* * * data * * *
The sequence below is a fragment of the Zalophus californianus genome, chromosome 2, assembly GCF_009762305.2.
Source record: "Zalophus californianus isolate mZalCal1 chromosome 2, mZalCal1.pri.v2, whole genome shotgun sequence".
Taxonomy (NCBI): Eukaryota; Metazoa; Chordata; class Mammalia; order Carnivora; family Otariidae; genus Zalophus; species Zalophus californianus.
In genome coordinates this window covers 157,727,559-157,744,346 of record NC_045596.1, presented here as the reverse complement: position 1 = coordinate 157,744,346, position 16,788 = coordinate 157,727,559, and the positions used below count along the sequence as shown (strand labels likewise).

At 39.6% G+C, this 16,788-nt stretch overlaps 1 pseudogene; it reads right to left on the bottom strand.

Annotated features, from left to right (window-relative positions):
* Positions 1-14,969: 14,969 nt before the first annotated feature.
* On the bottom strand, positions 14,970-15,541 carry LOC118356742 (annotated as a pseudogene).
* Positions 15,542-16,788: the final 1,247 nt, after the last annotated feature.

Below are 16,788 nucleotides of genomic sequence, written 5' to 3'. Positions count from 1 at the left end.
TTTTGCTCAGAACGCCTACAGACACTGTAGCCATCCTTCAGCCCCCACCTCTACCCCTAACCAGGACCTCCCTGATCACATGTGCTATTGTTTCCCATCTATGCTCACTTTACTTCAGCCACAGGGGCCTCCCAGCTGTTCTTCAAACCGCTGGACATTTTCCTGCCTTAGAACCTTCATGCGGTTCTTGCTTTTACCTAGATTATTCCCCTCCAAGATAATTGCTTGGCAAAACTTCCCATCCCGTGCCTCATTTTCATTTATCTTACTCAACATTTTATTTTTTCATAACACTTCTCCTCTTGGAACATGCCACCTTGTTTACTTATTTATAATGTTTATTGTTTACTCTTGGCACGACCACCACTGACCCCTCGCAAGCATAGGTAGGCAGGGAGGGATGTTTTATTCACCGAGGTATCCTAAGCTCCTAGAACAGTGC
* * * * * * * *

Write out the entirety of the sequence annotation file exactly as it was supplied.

The sequence below is a fragment of the Zalophus californianus genome, chromosome 2, assembly GCF_009762305.2.
Source record: "Zalophus californianus isolate mZalCal1 chromosome 2, mZalCal1.pri.v2, whole genome shotgun sequence".
Taxonomy (NCBI): Eukaryota; Metazoa; Chordata; class Mammalia; order Carnivora; family Otariidae; genus Zalophus; species Zalophus californianus.
In genome coordinates this window covers 157,727,559-157,744,346 of record NC_045596.1, presented here as the reverse complement: position 1 = coordinate 157,744,346, position 16,788 = coordinate 157,727,559, and the positions used below count along the sequence as shown (strand labels likewise).

At 39.6% G+C, this 16,788-nt stretch overlaps 1 pseudogene; it reads right to left on the bottom strand.

Annotated features, from left to right (window-relative positions):
* Positions 1-14,969: 14,969 nt before the first annotated feature.
* On the bottom strand, positions 14,970-15,541 carry LOC118356742 (annotated as a pseudogene).
* Positions 15,542-16,788: the final 1,247 nt, after the last annotated feature.

Below are 16,788 nucleotides of genomic sequence, written 5' to 3'. Positions count from 1 at the left end.
TTTTGCTCAGAACGCCTACAGACACTGTAGCCATCCTTCAGCCCCCACCTCTACCCCTAACCAGGACCTCCCTGATCACATGTGCTATTGTTTCCCATCTATGCTCACTTTACTTCAGCCACAGGGGCCTCCCAGCTGTTCTTCAAACCGCTGGACATTTTCCTGCCTTAGAACCTTCATGCGGTTCTTGCTTTTACCTAGATTATTCCCCTCCAAGATAATTGCTTGGCAAAACTTCCCATCCCGTGCCTCATTTTCATTTATCTTACTCAACATTTTATTTTTTCATAACACTTCTCCTCTTGGAACATGCCACCTTGTTTACTTATTTATAATGTTTATTGTTTACTCTTGGCACGACCACCACTGACCCCTCGCAAGCATAGGTAGGCAGGGAGGGATGTTTTATTCACCGAGGTATCCTAAGCTCCTAGAACAGTGC